Gallery of the Mind – A Poem

I’m sitting on a marble bench

and the headset I’m wearing

brings a voice into my head.

Its tones are familiar,

the timber of its words

feeling like a caress.

“If you turn to look at the canvas on your left, you’ll notice the primal aspects of the piece.”

Turning to look,

I take in the dark shadows of a man

who has obviously raised his fist.

The mans shadow falls along the figure

of a child. When I look at this child,

I recognize myself

“You’ll notice that the artist brings the viewer into the very moment they learned fear.”

I remember those moments,

there are too many to count,

instances of abuse that were framed

as fatherly discipline.

The voice directs me to another piece of art.

“If you look at the painting on the right, you’ll notice that the artist embraced the abstract.”

 I look upon a canvass that looks

as if it were made of shattered glass.

There are letters that are scratched

into the surface, as if with a nail,

spelling out the word FREAK.

I see my face in the glass

looking back at myself,

broken into pieces and I try

to pull them back together.

“In this piece, the artist shows us one of the moments where he learned to hate himself. I do wonder though, is the artist the freak? Or the one that thought him to be one?”

I want to yell at the voice,

tear the headphones from my ears.

I remember the man who called me freak,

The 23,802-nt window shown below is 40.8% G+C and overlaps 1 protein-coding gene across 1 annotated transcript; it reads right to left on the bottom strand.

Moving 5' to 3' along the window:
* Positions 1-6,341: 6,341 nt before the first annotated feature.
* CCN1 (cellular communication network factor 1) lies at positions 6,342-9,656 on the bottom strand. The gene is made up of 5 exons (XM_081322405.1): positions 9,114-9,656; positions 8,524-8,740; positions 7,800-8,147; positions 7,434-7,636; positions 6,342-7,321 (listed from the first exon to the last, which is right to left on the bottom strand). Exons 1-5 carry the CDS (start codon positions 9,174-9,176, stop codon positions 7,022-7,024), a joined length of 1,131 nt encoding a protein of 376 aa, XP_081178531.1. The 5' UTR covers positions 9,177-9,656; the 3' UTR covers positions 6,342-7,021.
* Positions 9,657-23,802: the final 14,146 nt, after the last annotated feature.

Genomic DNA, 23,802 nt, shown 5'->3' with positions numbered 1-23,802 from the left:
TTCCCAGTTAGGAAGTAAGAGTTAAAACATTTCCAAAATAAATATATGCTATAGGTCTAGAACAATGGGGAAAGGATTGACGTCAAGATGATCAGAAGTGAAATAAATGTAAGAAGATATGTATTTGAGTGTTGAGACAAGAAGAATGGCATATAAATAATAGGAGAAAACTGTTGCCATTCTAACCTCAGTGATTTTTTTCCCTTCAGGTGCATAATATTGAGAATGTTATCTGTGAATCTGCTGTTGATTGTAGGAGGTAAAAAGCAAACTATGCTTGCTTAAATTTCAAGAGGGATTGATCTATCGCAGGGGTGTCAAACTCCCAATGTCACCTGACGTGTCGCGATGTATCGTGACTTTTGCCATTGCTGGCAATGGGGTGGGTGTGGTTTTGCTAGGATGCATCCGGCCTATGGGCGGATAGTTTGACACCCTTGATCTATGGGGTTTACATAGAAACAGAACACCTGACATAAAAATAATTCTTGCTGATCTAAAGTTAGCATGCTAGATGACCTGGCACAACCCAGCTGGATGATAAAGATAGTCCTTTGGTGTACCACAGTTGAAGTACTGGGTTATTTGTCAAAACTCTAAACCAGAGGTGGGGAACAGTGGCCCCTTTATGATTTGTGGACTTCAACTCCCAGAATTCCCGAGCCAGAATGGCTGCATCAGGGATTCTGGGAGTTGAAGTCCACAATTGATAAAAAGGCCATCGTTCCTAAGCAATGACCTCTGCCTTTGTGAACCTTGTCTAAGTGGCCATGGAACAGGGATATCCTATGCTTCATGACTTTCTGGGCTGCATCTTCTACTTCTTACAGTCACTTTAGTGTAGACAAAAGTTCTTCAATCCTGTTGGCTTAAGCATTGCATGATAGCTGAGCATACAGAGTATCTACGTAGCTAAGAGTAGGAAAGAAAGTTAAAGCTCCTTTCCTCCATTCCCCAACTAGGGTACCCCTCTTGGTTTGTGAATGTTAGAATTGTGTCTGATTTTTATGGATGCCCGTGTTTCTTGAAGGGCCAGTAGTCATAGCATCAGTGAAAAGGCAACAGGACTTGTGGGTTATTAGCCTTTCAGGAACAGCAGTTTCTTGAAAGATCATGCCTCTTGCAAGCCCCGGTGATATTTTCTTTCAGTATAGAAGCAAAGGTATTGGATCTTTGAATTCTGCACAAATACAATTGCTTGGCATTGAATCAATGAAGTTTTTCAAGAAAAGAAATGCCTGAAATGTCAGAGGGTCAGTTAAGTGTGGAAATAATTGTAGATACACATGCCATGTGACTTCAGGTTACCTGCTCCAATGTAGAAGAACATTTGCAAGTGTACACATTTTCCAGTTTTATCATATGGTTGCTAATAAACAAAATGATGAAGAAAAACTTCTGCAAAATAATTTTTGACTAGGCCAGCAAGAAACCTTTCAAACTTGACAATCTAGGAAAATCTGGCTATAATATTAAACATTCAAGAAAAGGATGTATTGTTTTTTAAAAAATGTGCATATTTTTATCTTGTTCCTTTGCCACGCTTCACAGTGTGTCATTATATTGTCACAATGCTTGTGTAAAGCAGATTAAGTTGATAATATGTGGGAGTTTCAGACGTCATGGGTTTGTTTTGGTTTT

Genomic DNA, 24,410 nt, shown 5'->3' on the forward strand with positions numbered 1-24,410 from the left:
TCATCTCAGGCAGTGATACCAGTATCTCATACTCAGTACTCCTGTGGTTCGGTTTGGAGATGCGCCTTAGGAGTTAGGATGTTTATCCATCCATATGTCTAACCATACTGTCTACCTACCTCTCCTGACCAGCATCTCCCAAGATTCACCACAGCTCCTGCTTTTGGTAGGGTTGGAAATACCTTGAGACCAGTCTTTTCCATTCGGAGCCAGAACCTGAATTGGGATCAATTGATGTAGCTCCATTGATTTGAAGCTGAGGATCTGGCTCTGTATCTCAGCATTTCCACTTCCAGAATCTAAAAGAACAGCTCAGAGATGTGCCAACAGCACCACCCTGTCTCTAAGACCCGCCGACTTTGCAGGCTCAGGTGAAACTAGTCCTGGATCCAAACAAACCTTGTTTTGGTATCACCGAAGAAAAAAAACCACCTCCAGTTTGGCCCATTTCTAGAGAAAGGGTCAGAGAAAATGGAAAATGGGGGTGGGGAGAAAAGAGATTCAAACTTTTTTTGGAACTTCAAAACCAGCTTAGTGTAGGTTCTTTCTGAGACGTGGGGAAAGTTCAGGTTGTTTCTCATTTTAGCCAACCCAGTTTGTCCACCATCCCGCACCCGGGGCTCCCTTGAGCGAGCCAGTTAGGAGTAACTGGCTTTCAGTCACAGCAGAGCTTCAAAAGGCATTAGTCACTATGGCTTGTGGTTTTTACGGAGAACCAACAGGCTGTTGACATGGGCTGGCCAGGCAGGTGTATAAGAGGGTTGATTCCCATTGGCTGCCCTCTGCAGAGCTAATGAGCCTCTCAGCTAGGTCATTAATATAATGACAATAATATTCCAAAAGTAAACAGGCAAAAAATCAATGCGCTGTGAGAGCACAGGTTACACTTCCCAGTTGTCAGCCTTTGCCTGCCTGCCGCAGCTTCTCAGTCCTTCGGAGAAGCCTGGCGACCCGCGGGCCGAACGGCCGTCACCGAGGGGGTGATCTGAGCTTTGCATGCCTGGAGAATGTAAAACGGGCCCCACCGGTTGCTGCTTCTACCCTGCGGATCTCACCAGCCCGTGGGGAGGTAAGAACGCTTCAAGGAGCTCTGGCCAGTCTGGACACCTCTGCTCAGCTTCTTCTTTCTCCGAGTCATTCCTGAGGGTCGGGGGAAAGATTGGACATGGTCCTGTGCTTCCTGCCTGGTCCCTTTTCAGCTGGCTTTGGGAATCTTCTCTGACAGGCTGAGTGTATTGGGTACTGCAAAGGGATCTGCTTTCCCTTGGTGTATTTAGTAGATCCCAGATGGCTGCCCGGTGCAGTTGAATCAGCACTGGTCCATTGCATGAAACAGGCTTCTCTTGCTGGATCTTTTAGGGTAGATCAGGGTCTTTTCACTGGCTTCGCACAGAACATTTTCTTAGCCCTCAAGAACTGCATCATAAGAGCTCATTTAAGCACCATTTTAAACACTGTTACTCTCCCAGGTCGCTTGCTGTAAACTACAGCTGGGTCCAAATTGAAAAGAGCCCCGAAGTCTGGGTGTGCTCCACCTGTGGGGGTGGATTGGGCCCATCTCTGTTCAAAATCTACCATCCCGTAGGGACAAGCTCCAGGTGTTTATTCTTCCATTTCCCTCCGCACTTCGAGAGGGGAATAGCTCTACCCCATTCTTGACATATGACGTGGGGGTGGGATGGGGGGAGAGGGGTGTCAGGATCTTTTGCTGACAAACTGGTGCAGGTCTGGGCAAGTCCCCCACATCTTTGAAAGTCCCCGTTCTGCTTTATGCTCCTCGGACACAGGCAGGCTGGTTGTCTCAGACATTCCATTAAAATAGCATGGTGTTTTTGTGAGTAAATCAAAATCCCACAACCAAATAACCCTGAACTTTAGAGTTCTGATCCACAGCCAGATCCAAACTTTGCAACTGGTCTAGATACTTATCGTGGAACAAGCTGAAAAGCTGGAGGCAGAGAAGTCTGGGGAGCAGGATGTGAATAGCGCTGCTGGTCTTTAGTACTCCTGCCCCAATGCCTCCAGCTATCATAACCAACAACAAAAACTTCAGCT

surprised that I can recall his voice

so clearly in my head.

How long have I been holding on to this?

“Now, if you look to the piece in the middle, you’ll notice that the artist has embraced colour.”

I look at the centre painting and recoil.

In the painting, I am on an island looking lost

within myself. I can see the blue waters

that are choppy and violent as they eat away

at the sand. There are trees the surround me

and the leaves look like they are made of flesh.

In the corner of the canvas, I can see a man in the shadows,

forcing the water to take more of the island.

Soon, I will have nothing to stand on and will drown.

“We have to wonder at the artist’s isolation. Did other man do this to him? Or did the artist let the shadow man pull him away from everyone?”

Remembering the trauma he put me through,

to the point where I doubted my own sanity,

almost losing myself to the darkness of the trees,

I pull the headphones from my ears and the silence

of the gallery is almost deafening.

Turning away from this trio of paintings,

I am struck by a fourth. Within it,

there is light that is parting the clouds,

filling the canvas with a warmth

that is missing from the other three.

I can hear the wind and it sings to me.

Upon the wind, I can hear the voice

that calls to me softly,

speaking in the unknown language of the heart.

There is a path within the painting.

Wondering where it leads to,

I stand and leave the headset on the marble bench,

walking away from all the pain

that I have carried for so long.

When I reach the canvas,

I stretch out my hand and touch the glass

that covers it. The glass shimmers

and I can hear the wind more clearly,

feel the sun shining down on my face.

I take a step forward into the painting.

Standing on the path, I know that the only way

is forward. I take one step and then another,

not knowing where this path will lead,

but knowing that I will find

a new direction within


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